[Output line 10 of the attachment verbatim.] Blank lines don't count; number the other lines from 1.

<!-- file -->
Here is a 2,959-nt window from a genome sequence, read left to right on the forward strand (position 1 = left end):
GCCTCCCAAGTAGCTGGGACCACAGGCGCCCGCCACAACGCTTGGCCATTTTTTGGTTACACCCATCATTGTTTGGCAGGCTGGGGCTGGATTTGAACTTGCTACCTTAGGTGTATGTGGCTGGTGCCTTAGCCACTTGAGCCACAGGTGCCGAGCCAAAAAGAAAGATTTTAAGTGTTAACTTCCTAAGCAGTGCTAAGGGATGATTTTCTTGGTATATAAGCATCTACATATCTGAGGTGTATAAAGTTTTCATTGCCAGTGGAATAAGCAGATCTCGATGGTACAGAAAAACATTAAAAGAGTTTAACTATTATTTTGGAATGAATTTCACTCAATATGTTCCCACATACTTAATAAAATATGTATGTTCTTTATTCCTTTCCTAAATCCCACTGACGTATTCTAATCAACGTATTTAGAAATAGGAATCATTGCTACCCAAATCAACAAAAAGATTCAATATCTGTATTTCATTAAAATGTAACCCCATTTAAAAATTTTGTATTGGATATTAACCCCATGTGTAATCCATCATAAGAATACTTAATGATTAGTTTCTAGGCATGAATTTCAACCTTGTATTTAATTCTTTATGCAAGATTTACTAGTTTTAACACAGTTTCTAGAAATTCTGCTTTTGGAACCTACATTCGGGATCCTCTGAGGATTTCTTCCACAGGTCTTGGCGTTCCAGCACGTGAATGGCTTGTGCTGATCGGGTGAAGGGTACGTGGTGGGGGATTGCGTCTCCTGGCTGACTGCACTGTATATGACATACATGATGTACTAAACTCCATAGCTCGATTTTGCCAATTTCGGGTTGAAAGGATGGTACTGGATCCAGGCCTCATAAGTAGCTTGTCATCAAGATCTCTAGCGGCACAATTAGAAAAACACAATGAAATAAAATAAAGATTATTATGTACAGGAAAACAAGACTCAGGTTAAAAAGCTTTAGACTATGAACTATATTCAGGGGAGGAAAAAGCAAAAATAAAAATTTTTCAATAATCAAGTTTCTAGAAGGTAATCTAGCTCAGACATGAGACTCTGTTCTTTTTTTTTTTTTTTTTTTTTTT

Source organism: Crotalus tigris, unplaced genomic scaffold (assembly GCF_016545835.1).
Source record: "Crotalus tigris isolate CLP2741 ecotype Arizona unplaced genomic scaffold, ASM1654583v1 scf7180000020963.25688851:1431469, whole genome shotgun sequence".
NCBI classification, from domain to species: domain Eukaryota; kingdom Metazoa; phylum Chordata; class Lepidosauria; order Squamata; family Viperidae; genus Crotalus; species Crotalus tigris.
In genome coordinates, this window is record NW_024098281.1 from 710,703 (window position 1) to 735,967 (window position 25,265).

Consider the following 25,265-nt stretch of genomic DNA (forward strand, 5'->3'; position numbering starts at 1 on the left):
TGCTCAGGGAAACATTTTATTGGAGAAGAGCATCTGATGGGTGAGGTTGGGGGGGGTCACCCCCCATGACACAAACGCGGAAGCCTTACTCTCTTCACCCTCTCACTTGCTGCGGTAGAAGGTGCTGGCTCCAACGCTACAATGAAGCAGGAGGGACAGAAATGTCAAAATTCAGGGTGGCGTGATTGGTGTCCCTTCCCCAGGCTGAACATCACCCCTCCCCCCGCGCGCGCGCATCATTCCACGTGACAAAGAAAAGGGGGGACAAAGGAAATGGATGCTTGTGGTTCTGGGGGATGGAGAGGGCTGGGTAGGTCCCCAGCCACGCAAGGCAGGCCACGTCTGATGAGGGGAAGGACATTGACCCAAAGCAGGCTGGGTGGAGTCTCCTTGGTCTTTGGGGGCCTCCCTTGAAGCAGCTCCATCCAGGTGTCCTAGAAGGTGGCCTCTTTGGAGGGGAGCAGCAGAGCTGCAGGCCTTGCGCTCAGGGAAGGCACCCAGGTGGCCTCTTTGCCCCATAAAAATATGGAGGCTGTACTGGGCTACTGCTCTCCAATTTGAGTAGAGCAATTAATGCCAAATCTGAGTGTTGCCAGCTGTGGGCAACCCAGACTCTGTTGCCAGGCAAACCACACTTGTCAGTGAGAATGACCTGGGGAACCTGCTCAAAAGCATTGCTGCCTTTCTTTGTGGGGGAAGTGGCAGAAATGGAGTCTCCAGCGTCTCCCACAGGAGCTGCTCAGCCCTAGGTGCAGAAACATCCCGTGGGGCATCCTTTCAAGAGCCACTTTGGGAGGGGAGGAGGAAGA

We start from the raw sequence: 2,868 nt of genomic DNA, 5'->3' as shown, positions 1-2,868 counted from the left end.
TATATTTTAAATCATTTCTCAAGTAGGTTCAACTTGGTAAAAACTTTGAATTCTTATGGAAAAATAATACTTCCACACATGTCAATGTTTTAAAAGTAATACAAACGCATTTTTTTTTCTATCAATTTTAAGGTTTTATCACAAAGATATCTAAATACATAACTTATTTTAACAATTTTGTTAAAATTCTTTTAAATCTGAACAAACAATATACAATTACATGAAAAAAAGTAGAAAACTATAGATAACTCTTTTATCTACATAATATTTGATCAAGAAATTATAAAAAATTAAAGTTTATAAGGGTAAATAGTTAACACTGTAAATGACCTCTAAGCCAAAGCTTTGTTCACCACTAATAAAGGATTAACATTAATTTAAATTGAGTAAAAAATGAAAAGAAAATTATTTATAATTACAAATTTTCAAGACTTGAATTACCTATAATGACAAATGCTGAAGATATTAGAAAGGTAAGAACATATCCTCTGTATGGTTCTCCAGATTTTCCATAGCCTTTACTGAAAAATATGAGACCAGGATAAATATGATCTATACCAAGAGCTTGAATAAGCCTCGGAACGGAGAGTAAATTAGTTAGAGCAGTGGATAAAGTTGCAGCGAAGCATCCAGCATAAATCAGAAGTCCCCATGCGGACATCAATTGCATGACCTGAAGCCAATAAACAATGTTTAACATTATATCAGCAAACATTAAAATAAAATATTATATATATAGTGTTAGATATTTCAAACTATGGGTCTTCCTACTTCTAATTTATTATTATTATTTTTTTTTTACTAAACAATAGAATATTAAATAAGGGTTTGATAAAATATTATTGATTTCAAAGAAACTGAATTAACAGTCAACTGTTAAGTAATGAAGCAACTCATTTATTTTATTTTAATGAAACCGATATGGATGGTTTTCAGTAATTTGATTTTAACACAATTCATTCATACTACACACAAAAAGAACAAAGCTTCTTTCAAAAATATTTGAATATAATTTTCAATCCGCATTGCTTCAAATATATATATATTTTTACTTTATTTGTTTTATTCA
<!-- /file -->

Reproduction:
TATATTTTAAATCATTTCTCAAGTAGGTTCAACTTGGTAAAAACTTTGAATTCTTATGGAAAAATAATACTTCCACACATGTCAATGTTTTAAAAGTAATACAAACGCATTTTTTTTTCTATCAATTTTAAGGTTTTATCACAAAGATATCTAAATACATAACTTATTTTAACAATTTTGTTAAAATTCTTTTAAATCTGAACAAACAATATACAATTACATGAAAAAAAGTAGAAAACTATAGATAACTCTTTTATCTACATAATATTTGATCAAGAAATTATAAAAAATTAAAGTTTATAAGGGTAAATAGTTAACACTGTAAATGACCTCTAAGCCAAAGCTTTGTTCACCACTAATAAAGGATTAACATTAATTTAAATTGAGTAAAAAATGAAAAGAAAATTATTTATAATTACAAATTTTCAAGACTTGAATTACCTATAATGACAAATGCTGAAGATATTAGAAAGGTAAGAACATATCCTCTGTATGGTTCTCCAGATTTTCCATAGCCTTTACTGAAAAATATGAGACCAGGATAAATATGATCTATACCAAGAGCTTGAATAAGCCTCGGAACGGAGAGTAAATTAGTTAGAGCAGTGGATAAAGTTGCAGCGAAGCATCCAGCATAAATCAGAAGTCCCCATGCGGACATCAATTGCATGACCTGAAGCCAATAAACAATGTTTAACATTATATCAGCAAACATTAAAATAAAATATTATATATATAGTGTTAGATATTTCAAACTATGGGTCTTCCTACTTCTAATTTATTATTATTATTTTTTTTTTACTAAACAATAGAATATTAAATAAGGGTTTGATAAAATATTATTGATTTCAAAGAAACTGAATTAACAGTCAACTGTTAAGTAATGAAGCAACTCATTTATTTTATTTTAATGAAACCGATATGGATGGTTTTCAGTAATTTGATTTTAACACAATTCATTCATACTACACACAAAAAGAACAAAGCTTCTTTCAAAAATATTTGAATATAATTTTCAATCCGCATTGCTTCAAATATATATATATTTTTACTTTATTTGTTTTATTCA